If you have a tug  of war fan then look no further!! Our dog has been playing with an Ultra Tug for over 4 weeks and has yet to damage it!  No mean achievement for our little rescue Staffy!!!We like it because it is lightweight and washable too so it does not weigh your pocket down. If you have 2 dogs that like tug then we have the Ultra Tug Duo!!

We love Chuckit! Try one your dog will love Chuckit! too!

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MAY MADNESS – Discounted Red Dingo ID Tags

HELP US RAISE MONEY FOR BIRMINGHAM DOGS HOME!!!! Until Midnight 31 May we are selling our 4 best selling Red DIngo Tags for just £6.75 each whatever size  or colour you choose and P&P and engraving is included free! These normally range from £7.50 to £10.00!!! These really are the best quality Dog Tags on the Market and each design comes in 11 colours!!

12 months ago this weekend we rescued the Dog Destination dog from Birmingham Dogs Home and she has proved to be a brilliant and much loved member of the family. To say thank you to Birmingham Dogs Home and to help them continue their brilliant work we will donate 25p for each of these tags sold in May to Birmingham Dogs Home.

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PLEASE SUPPORT US IN RAISING MUCH NEEDED FUNDS FOR BIRMINGHAM DOGS HOME THIS MAY AND YOU GET THE BEST ID TAG IN THE WORLD AT A BARGAIN PRICE!

The Leagle Beagle – Dog Control Orders – Reasonable or Ridiculous?!

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Dog Control Orders – Reasonable or Ridiculous?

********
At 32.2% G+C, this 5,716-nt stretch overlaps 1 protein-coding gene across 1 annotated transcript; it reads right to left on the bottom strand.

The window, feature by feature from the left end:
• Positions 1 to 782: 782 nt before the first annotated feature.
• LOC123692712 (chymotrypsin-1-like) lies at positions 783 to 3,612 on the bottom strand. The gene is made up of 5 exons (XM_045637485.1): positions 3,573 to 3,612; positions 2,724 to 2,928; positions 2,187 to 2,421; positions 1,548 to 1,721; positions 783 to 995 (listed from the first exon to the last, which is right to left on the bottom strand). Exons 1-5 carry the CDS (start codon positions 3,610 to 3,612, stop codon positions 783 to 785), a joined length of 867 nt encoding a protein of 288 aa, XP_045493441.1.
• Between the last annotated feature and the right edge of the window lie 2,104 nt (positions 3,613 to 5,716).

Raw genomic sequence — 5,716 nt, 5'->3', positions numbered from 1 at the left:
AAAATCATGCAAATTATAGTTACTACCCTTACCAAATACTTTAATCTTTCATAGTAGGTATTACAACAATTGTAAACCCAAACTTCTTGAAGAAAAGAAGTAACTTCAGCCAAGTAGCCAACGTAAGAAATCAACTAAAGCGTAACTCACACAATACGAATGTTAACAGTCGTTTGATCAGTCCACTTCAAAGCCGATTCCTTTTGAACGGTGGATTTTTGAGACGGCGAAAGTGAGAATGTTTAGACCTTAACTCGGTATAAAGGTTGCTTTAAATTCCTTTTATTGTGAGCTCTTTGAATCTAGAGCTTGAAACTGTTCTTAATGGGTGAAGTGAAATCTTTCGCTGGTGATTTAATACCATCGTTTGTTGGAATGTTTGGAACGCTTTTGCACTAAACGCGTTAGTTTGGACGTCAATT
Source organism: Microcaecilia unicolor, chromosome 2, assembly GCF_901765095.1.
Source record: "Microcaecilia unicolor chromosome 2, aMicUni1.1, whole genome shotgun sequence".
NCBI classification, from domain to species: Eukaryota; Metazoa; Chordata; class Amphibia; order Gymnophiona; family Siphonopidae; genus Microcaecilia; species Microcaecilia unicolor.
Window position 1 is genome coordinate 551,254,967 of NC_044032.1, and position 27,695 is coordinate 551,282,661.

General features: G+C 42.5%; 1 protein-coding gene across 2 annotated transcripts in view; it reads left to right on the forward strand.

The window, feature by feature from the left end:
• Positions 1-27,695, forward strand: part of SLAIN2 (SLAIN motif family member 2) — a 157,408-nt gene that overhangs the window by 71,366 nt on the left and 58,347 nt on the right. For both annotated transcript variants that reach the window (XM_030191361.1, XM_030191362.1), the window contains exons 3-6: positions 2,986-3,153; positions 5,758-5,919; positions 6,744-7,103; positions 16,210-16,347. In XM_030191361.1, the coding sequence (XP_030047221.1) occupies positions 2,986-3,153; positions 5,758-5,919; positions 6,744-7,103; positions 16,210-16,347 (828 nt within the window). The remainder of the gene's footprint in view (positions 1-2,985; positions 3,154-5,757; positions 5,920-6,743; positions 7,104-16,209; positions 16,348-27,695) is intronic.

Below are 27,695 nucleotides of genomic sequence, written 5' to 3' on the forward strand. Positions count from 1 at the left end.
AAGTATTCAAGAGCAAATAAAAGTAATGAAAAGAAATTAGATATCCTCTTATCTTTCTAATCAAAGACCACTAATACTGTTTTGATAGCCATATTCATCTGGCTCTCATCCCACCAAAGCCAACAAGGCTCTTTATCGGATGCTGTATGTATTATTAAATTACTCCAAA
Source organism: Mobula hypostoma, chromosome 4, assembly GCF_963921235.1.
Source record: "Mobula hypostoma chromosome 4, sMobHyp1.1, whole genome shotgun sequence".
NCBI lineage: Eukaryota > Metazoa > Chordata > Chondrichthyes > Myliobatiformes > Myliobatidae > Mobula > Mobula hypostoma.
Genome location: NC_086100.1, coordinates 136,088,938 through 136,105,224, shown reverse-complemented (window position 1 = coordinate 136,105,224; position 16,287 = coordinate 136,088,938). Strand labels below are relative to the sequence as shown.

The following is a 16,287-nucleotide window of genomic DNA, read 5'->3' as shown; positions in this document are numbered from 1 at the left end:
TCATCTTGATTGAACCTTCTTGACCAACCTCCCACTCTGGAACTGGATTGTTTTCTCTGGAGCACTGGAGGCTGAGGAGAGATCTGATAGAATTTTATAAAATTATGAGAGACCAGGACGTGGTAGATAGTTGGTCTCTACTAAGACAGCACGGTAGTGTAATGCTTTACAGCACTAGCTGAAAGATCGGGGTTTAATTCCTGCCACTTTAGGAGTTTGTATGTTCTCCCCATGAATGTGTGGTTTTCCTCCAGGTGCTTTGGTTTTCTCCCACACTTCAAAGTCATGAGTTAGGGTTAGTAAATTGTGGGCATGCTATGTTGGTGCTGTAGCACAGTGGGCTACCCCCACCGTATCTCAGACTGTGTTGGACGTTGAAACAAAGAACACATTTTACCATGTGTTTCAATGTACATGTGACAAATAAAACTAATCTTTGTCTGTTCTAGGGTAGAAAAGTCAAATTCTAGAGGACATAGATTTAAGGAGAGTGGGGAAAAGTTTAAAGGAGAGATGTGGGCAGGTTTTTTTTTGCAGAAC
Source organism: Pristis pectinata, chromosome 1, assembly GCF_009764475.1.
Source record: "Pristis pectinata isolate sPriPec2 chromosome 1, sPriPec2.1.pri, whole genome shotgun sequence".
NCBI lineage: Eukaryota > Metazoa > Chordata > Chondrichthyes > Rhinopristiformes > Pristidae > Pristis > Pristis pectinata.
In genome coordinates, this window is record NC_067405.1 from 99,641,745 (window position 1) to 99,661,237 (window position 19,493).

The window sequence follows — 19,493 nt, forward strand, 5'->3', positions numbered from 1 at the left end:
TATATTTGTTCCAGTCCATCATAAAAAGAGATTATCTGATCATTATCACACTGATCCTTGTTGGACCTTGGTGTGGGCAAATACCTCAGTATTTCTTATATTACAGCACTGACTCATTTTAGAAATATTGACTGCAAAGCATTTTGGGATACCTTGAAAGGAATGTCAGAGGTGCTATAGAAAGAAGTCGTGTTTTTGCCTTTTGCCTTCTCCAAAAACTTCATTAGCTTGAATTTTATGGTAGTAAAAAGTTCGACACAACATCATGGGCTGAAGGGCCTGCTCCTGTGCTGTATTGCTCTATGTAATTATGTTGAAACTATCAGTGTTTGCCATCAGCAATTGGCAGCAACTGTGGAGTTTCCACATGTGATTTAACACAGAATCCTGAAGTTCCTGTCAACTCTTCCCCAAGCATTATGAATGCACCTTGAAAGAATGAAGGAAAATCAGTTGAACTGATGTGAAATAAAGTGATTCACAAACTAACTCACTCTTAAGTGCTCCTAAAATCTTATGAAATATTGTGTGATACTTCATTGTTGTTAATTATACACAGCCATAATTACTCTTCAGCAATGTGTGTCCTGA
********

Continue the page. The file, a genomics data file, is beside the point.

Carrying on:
It had been my intention to write this edition of my blog about animal welfare law. However, recent coverage in the press and on Radio 2 peaked my interest into another matter. There has been some controversy about professional dog walkers in London. Apparently some professional walkers are  walking up to 10 dogs each and have been accused of intimidating other dog walkers in the parks. This in turn has also allegedly created fear about possible pack driven dog attacks. In this context there has been some debate about how, when and how many dogs should be allowed into our public parks?

The truth is this is not a new issue and legislation was introduced in 2005 to give local authorities powers to control where and how dogs are exercised in publically accessible areas.

Local Authorities have had the ability since 2005 to create Dog Control Orders in areas that are publically accessible such as parks. It is not a power restricted solely to land owned by the local authority, the land just needs to be accessible and open to the public. The Clean Air and Environment Act 2005 provided that orders could be created that ;

  • Controlled dog fouling
  • Required dogs to be kept on the lead when directed
  • Required dogs to be kept on the lead at all times
  • Specified the maximum number of dogs that would be permitted onto such land

The orders specify a sanction for non-compliance which is by way of a fixed penalty notice and a fine of at least £75, although it can be more. Failure to discharge the fixed penalty notice can lead to prosecution and a heftier fine.

These powers have largely been exercised by local authorities in a proportionate and reasonable way. Your own Legal Beagle has drafted a number of these over the years. To a large extent they have been fairly uncontroversial because the approach taken has been sensible. For example, the majority of responsible dog owners would accept that a prohibition of dogs in an animal petting farm for example would not be inappropriate or a requirement to keep dogs on the lead near a dangerous stretch of highway. Further, responsible dog owners are not going to object to controls in respect of dog fouling. After all dog fouling can ruin the environment for everyone and it is well documented that dog faeces can be dangerous for children. Sadly the irresponsible few continue to tarnish the view of dog owners by the majority.